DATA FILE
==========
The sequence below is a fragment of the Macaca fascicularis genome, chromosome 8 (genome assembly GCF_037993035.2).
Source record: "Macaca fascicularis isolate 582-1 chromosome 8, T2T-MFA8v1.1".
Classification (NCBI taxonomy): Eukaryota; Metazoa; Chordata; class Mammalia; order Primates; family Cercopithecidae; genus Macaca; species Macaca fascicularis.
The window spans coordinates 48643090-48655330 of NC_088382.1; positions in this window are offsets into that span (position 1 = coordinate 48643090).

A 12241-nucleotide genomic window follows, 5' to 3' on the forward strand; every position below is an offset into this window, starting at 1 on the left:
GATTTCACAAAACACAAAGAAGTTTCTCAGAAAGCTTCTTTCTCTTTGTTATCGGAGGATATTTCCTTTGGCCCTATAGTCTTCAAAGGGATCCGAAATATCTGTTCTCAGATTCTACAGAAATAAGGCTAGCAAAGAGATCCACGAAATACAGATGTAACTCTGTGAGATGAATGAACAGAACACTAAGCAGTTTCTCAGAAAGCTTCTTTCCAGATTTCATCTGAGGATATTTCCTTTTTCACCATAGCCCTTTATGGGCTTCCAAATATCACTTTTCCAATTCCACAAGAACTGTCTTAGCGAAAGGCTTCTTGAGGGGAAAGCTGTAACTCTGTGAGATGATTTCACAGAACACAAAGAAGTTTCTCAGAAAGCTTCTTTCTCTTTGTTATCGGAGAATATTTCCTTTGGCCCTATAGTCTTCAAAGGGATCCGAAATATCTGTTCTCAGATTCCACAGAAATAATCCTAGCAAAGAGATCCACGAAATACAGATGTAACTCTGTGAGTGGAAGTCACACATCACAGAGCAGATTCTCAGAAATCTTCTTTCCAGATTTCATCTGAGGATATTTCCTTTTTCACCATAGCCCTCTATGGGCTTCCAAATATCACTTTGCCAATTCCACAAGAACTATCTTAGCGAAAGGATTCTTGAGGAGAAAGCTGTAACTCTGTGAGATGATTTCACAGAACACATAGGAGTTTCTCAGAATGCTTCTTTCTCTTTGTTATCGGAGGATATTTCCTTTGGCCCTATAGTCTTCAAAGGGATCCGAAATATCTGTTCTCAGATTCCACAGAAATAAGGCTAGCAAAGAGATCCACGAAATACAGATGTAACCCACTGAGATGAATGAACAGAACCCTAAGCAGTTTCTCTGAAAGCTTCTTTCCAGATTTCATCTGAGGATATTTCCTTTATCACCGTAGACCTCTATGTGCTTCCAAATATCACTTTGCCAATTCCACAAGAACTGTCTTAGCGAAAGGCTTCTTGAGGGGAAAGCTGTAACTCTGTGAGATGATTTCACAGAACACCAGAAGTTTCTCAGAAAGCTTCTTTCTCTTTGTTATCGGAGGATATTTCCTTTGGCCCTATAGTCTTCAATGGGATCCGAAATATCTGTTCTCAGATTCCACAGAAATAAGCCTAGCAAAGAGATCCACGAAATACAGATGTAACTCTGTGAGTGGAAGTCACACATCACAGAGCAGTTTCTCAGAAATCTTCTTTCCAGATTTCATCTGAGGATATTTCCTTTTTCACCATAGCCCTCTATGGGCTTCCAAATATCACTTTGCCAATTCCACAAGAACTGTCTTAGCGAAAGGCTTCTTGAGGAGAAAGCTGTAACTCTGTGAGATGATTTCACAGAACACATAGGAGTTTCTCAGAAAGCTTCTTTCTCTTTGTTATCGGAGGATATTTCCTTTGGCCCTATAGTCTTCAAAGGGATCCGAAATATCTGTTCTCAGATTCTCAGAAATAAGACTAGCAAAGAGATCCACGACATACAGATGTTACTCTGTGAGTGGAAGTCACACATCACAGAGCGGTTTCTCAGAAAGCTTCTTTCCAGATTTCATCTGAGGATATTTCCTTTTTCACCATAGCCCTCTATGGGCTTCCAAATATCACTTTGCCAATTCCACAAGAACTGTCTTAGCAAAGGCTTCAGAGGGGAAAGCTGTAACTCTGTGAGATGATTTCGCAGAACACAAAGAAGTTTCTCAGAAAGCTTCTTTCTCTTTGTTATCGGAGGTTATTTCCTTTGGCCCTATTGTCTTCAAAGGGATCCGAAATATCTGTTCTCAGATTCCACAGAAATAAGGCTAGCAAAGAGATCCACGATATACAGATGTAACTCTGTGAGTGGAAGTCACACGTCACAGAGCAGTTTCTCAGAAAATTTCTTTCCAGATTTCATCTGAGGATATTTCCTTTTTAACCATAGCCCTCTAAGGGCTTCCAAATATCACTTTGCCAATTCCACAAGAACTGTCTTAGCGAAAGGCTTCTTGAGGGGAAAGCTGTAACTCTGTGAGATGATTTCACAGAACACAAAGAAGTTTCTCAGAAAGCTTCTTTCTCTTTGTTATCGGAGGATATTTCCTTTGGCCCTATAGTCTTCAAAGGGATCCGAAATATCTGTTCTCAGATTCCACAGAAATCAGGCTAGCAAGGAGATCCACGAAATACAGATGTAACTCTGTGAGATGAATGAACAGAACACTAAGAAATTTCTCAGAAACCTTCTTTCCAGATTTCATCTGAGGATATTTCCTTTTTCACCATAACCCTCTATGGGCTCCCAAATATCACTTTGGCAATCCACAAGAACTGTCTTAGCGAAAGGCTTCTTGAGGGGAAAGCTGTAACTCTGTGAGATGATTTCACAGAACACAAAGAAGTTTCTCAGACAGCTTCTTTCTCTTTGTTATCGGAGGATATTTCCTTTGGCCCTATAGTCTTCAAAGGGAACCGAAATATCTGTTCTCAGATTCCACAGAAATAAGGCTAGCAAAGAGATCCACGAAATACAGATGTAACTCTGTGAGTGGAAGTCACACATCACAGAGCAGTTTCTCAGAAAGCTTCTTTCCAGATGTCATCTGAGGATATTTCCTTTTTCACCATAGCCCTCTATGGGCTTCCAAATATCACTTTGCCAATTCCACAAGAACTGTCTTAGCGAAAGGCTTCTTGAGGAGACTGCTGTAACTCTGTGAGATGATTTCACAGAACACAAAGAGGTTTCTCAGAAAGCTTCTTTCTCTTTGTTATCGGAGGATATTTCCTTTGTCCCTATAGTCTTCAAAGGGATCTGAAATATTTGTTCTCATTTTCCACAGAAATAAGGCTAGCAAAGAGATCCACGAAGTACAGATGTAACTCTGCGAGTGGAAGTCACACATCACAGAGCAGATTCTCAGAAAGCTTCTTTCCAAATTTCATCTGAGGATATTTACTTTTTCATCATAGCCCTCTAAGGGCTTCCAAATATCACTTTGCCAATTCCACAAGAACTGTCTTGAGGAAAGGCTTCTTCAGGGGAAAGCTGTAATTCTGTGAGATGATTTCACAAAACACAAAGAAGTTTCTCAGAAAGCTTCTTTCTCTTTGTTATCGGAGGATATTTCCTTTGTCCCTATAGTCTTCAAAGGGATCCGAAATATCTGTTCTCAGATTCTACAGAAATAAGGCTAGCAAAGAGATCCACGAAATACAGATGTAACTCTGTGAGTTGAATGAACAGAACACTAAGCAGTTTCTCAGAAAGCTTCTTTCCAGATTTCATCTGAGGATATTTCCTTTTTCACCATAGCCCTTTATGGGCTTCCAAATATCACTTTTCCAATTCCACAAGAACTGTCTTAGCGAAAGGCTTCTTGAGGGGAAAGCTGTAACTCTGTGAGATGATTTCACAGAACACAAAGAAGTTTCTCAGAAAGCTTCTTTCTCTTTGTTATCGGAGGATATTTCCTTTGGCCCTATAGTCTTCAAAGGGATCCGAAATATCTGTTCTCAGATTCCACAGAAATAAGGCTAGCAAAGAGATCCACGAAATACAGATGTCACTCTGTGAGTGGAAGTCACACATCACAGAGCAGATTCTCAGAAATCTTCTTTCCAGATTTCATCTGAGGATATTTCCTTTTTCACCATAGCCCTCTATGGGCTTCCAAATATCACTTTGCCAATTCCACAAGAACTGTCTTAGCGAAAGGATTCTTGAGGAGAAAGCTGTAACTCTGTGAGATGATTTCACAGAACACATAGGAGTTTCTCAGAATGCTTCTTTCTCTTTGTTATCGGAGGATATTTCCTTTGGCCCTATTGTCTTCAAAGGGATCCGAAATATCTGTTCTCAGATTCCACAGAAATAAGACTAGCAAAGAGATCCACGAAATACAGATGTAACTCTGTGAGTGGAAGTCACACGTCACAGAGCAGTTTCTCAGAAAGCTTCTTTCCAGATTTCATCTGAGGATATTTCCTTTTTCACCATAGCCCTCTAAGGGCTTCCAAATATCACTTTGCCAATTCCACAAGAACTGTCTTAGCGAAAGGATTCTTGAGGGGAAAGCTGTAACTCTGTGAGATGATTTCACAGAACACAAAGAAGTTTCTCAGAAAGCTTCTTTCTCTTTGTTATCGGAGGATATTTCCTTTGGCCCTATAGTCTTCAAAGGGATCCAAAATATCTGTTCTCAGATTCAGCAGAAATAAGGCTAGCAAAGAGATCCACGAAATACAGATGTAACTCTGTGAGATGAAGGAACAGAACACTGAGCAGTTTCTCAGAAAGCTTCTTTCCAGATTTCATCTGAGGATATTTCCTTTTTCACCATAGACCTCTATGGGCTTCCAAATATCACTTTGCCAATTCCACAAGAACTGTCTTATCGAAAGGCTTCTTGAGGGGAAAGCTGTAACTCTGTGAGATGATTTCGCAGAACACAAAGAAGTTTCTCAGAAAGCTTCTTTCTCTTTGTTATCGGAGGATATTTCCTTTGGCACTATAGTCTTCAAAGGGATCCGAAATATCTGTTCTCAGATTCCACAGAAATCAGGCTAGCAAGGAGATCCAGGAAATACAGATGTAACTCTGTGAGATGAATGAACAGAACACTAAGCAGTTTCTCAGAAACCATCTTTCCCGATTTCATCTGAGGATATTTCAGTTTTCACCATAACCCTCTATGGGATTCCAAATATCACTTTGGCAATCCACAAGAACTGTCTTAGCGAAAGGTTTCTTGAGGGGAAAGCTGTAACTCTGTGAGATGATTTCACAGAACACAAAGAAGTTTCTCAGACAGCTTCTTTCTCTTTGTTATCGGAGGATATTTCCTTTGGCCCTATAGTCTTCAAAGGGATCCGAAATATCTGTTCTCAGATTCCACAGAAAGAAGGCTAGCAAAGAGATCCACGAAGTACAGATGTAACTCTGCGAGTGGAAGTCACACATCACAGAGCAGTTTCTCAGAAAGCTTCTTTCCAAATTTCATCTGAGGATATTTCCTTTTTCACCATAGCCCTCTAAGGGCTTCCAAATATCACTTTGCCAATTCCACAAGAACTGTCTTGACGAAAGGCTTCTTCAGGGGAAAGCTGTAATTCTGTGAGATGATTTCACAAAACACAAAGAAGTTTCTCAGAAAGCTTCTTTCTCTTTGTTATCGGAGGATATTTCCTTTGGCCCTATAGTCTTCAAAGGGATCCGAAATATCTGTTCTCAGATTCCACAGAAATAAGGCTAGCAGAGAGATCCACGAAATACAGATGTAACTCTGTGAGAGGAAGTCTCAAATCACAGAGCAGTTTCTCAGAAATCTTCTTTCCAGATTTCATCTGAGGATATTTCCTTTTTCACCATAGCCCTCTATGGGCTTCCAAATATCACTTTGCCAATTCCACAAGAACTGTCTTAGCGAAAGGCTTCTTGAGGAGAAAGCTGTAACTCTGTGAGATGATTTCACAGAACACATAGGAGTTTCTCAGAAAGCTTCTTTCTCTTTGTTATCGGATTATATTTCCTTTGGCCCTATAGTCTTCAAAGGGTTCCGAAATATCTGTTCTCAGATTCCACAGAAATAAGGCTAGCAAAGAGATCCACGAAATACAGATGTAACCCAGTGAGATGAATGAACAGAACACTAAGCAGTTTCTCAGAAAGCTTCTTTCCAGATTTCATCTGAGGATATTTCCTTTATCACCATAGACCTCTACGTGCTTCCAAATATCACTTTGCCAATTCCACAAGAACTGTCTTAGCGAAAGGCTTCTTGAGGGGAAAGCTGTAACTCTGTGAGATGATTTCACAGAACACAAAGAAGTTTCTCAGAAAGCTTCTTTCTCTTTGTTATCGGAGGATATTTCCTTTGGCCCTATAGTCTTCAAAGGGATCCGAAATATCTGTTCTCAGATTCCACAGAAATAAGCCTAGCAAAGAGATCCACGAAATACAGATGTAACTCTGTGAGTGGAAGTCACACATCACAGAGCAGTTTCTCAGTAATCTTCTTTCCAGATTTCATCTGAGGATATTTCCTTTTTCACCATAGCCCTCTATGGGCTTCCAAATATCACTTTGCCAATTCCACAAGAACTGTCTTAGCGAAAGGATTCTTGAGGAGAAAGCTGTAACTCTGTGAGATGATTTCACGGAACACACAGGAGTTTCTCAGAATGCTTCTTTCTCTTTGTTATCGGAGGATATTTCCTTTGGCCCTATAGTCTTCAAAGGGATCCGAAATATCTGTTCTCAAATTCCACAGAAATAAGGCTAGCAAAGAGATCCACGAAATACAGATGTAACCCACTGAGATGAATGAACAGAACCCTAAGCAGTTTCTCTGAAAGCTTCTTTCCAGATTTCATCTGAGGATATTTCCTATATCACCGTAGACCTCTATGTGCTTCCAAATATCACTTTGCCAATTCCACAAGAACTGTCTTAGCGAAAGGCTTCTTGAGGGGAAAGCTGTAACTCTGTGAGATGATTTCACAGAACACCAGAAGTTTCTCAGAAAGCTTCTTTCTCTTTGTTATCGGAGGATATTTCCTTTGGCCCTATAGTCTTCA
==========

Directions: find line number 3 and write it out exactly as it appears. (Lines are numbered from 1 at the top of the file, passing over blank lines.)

Classification (NCBI taxonomy): Eukaryota; Metazoa; Chordata; class Mammalia; order Primates; family Cercopithecidae; genus Macaca; species Macaca fascicularis.